Growing a new generation of human rights leaders in Kenya
Laikipia University’s small Human Rights Centre has a big dream – to plant human rights knowledge in every one of Kenya’s university graduates.
Dr Babere Kerata Chacha, a leading expert on African history, played a key role in introducing human rights as a common core course at Laikipia University in 2013.
This made it available to all first year students, not only those in the School of Humanities and Development Studies, but other faculties as well.
The course is important, he says, because Kenya’s new 2010 Constitution introduced a strong Bill of Rights, but without education, it’s unlikely the benefits will ever be realised.
“University is the best place to spread these ideas to students and help them be instruments of rights for other people,” says Dr Chacha, who visited UNSW Sydney in 2017 as a Visiting Global South Scholar.
Today, 10,000 students have completed the core course, the only one of its kind in Africa.
“There have been a lot of human rights violations in Kenya and this has been a culture that’s been embedded in our young people,” Dr Chacha says.
“We cannot say the only people who should be able to understand the Constitution are in the Liberal Arts only, or that it should be a choice.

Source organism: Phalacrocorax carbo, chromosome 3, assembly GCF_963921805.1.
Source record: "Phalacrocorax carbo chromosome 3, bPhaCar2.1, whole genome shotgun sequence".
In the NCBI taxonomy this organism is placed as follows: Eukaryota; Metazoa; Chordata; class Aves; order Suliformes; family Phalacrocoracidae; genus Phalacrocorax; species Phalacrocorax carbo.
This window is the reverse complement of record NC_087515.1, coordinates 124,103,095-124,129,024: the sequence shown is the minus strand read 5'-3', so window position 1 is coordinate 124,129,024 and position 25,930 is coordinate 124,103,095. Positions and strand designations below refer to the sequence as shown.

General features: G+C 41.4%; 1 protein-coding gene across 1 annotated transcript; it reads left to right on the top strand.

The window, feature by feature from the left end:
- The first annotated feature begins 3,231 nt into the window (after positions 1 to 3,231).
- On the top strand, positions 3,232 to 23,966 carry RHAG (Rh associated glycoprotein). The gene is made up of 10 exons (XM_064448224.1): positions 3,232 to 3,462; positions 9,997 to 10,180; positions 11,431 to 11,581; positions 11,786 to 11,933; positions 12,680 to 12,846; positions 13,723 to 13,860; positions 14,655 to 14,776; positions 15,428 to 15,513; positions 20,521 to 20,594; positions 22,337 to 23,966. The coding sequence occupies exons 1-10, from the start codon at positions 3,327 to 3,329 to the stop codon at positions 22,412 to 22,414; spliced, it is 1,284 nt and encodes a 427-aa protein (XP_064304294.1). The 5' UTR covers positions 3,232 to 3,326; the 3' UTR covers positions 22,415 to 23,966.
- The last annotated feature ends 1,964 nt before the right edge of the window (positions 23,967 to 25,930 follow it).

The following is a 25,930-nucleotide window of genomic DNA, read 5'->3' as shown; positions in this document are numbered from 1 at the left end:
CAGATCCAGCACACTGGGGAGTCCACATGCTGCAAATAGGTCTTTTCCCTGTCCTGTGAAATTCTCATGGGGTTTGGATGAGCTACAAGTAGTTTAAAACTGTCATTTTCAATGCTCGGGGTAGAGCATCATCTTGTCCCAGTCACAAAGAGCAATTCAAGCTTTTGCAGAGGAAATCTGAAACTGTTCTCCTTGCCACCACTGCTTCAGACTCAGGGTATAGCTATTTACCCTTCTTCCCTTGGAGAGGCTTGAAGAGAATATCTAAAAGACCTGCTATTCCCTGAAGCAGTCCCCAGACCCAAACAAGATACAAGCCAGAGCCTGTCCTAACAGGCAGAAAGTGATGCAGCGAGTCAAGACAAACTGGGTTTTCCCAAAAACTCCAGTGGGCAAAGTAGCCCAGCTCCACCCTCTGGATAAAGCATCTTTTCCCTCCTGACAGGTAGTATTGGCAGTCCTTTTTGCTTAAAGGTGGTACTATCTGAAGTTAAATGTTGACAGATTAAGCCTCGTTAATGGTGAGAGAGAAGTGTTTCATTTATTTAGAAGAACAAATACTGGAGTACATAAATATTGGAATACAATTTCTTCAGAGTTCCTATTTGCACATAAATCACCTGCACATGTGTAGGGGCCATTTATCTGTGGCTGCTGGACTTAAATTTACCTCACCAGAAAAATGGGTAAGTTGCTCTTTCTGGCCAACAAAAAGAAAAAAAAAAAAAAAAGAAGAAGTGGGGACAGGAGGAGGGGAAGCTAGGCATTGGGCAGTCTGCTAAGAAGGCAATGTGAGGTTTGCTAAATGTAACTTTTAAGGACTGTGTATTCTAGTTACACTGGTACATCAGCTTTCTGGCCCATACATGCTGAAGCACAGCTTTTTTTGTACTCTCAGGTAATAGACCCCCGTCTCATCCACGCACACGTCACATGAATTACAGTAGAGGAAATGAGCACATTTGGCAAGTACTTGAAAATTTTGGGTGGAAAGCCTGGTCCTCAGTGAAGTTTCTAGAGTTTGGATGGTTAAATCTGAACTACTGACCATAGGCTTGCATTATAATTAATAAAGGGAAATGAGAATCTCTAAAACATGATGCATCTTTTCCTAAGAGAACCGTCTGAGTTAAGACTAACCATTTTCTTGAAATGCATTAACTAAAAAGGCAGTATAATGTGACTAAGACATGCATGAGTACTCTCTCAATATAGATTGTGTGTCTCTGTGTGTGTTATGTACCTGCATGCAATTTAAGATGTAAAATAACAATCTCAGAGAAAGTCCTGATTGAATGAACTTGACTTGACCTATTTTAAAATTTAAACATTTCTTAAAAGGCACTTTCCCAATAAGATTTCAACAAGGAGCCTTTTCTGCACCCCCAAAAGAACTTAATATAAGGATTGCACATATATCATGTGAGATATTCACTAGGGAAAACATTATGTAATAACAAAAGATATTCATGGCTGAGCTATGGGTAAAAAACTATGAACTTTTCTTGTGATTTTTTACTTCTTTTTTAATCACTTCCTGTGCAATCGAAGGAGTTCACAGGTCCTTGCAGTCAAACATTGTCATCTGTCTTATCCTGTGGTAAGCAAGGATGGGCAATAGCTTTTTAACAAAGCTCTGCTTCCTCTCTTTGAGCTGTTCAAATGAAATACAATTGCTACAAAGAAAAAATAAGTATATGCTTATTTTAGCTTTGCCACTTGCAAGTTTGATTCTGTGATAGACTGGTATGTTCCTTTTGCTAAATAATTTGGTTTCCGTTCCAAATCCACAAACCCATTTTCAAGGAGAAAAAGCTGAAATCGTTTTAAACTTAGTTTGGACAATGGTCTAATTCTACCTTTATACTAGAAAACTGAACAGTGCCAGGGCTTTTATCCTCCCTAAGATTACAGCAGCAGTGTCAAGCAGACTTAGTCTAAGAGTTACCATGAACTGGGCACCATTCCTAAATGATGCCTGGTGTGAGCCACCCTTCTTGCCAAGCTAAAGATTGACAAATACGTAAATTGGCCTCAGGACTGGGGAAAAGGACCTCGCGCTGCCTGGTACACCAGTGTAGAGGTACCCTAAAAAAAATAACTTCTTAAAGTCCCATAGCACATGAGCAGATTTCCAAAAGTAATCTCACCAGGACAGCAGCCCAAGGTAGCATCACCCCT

"Everyone must be able to understand the Constitution and Bill of Rights, or it will be left only to the lawyers and there will be no difference between having the old Constitution and the new one.”
Dr Chacha hopes this course can be implemented nation-wide, but there has been resistance.
“People fear we are going to radicalise and incite students, they say if we teach them fundamentals in human rights, we will witness riots in our university,” he says.
“But we are not seeing that happen, in fact when there is something wrong, our students understand that as well as enjoying rights they also have certain responsibilities.”
Laikipia University’s Centre for Human Rights was established with United Nations support and makes books and resources available, as well as a human rights club where students meet for discussions and weekly “coffee hour”.
Students discuss and record human rights realisations and violations from the local dailies and online news, and the report is occasionally handed to a representative of Kenya’s Human Rights Commission, who is based at the Centre under an MOU intended to foster collaboration on research and hosting community-based human rights clinics.
The centre also has a MOU with Kenya’s police, who have successfully introduced the core course into police training.
In 2017, Kenya was marred by political violence resulting from the August presidential election which was later nullified due to irregularities, only for the opposition to pull out from the repeat second poll.
Dr Chacha fears the instability will continue for years, unless the problem of marginalisation is addressed through a national dialogue, and the national leadership embraces the ideals of the 2010 Constitution.
It is critical then that Kenya’s young people are educated in human rights.
“It’s our hope that if we continue training the young cadre with literacy on human rights, they will be able to influence others, and we will have a new crop of leaders."